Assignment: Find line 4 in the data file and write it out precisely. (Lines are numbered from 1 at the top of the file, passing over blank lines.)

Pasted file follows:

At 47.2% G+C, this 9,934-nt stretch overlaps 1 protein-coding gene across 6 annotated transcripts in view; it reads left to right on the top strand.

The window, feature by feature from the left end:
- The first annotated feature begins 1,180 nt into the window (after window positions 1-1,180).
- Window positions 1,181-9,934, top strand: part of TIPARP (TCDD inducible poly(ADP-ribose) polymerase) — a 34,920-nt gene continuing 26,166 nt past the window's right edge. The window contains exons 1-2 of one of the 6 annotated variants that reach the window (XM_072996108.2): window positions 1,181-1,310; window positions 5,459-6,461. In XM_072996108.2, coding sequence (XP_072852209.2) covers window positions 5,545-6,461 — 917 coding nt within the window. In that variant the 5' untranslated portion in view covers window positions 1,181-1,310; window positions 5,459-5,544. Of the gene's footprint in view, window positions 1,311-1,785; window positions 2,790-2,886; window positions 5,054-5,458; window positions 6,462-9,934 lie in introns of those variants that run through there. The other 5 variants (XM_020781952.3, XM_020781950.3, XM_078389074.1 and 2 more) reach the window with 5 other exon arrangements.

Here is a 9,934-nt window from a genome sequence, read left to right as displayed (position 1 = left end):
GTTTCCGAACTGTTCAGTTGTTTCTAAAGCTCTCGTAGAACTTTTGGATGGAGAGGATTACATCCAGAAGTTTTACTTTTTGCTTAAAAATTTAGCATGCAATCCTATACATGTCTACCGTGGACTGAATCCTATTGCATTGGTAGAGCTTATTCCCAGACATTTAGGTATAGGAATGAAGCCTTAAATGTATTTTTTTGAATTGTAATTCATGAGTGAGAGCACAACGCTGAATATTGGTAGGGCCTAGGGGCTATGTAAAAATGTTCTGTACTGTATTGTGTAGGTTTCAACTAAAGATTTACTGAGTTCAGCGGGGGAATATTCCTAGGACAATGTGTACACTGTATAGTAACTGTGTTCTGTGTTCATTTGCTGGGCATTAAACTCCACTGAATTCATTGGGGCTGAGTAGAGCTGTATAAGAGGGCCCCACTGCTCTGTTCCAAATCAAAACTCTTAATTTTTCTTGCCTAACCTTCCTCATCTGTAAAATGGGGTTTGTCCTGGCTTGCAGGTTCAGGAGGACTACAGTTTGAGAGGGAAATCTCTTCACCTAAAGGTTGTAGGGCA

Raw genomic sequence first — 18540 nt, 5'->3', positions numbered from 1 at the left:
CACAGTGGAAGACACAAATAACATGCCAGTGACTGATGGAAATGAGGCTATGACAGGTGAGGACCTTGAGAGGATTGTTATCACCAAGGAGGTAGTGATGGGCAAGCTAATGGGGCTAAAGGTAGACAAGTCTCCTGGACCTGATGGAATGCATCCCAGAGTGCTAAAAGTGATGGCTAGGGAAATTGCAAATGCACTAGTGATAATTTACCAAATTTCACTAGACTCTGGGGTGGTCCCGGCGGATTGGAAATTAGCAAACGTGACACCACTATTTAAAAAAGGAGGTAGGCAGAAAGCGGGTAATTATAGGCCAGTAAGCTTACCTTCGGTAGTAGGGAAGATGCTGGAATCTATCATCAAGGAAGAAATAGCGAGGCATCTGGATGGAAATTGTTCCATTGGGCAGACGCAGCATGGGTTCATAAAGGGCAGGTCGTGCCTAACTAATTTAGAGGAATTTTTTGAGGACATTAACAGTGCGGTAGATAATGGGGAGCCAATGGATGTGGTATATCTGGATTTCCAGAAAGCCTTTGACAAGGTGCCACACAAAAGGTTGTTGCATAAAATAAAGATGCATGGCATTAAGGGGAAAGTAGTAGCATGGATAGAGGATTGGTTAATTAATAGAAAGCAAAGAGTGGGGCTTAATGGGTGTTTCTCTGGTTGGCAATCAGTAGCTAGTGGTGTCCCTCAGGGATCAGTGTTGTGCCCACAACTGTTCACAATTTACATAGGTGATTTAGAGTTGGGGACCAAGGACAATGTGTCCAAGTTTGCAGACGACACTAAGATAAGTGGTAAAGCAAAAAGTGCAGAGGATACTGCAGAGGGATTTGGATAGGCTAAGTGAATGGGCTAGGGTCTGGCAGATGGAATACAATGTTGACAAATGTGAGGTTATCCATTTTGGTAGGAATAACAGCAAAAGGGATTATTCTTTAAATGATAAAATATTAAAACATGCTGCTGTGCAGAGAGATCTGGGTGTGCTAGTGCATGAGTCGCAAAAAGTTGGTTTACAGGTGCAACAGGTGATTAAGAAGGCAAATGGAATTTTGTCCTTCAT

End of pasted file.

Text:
- Window positions 1,181-9,934, top strand: part of TIPARP (TCDD inducible poly(ADP-ribose) polymerase) — a 34,920-nt gene continuing 26,166 nt past the window's right edge. The window contains exons 1-2 of one of the 6 annotated variants that reach the window (XM_072996108.2): window positions 1,181-1,310; window positions 5,459-6,461. In XM_072996108.2, coding sequence (XP_072852209.2) covers window positions 5,545-6,461 — 917 coding nt within the window. In that variant the 5' untranslated portion in view covers window positions 1,181-1,310; window positions 5,459-5,544. Of the gene's footprint in view, window positions 1,311-1,785; window positions 2,790-2,886; window positions 5,054-5,458; window positions 6,462-9,934 lie in introns of those variants that run through there. The other 5 variants (XM_020781952.3, XM_020781950.3, XM_078389074.1 and 2 more) reach the window with 5 other exon arrangements.